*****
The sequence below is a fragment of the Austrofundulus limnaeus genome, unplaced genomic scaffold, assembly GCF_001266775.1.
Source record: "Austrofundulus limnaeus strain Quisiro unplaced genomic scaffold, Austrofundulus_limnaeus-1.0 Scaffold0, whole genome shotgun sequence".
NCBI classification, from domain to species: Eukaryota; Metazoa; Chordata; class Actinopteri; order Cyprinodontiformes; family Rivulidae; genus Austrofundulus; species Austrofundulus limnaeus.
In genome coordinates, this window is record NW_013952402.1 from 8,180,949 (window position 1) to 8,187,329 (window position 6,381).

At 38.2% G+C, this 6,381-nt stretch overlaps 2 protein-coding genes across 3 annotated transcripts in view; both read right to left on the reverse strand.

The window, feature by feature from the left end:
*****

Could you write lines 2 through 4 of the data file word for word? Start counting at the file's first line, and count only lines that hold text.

Source record: "Austrofundulus limnaeus strain Quisiro unplaced genomic scaffold, Austrofundulus_limnaeus-1.0 Scaffold0, whole genome shotgun sequence".
NCBI classification, from domain to species: Eukaryota; Metazoa; Chordata; class Actinopteri; order Cyprinodontiformes; family Rivulidae; genus Austrofundulus; species Austrofundulus limnaeus.
In genome coordinates, this window is record NW_013952402.1 from 8,180,949 (window position 1) to 8,187,329 (window position 6,381).